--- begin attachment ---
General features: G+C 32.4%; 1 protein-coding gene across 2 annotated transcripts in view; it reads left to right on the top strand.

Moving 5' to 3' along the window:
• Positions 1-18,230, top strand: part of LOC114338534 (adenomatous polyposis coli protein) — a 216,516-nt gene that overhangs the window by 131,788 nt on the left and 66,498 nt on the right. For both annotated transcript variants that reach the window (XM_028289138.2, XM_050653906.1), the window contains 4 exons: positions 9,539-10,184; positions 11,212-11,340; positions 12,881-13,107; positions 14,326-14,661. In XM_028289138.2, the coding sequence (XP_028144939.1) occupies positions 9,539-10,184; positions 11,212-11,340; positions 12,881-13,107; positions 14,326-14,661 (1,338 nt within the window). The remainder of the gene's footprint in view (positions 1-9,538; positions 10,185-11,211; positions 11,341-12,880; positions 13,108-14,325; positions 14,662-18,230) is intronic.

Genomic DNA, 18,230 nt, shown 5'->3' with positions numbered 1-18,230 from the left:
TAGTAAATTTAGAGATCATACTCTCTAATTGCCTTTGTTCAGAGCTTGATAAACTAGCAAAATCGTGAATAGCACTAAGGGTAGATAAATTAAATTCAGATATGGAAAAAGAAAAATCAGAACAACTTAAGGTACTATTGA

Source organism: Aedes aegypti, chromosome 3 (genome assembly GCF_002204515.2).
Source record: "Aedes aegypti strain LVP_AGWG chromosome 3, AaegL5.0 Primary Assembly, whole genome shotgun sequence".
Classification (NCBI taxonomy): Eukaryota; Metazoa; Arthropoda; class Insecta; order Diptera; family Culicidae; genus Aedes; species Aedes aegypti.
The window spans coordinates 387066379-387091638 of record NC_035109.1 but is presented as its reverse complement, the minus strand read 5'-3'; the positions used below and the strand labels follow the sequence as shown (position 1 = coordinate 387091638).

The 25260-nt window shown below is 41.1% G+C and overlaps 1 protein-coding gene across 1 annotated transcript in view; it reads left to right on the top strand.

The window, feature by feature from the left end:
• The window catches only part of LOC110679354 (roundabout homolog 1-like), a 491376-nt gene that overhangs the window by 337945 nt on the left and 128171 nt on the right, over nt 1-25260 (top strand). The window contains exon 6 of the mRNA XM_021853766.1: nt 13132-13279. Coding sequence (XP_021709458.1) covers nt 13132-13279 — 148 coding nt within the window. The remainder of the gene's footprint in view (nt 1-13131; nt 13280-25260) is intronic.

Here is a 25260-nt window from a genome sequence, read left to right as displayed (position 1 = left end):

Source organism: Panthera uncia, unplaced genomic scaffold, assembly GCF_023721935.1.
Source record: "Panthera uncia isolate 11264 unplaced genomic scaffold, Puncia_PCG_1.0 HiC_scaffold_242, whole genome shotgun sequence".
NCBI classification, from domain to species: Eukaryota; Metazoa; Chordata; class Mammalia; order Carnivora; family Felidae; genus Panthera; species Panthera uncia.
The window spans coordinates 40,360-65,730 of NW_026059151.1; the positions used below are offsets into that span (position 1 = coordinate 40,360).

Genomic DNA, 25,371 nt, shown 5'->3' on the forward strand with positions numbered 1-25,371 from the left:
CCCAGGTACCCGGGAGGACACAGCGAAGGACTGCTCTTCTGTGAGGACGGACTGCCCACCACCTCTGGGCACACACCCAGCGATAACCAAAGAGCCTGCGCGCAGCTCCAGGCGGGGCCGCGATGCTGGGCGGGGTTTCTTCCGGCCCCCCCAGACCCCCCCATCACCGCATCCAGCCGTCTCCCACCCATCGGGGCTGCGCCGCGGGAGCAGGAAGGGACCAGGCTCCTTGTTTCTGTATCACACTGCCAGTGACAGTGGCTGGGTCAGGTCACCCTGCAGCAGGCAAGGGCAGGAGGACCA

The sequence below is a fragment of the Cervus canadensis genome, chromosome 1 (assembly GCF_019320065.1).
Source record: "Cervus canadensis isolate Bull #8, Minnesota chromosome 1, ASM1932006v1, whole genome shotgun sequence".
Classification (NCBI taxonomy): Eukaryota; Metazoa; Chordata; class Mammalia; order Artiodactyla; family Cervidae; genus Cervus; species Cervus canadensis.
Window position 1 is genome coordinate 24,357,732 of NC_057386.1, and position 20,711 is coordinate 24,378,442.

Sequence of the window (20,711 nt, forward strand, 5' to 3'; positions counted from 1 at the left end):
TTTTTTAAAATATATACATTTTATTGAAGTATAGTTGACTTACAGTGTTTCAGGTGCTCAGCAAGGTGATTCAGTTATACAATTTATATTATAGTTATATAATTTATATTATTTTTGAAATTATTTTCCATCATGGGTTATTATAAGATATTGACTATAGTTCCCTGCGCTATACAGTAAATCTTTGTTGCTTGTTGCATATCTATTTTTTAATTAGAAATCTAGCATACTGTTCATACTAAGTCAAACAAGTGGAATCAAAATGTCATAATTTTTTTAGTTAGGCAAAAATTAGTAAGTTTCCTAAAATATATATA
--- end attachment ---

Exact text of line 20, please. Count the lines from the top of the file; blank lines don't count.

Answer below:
The sequence below is a fragment of the Cervus canadensis genome, chromosome 1 (assembly GCF_019320065.1).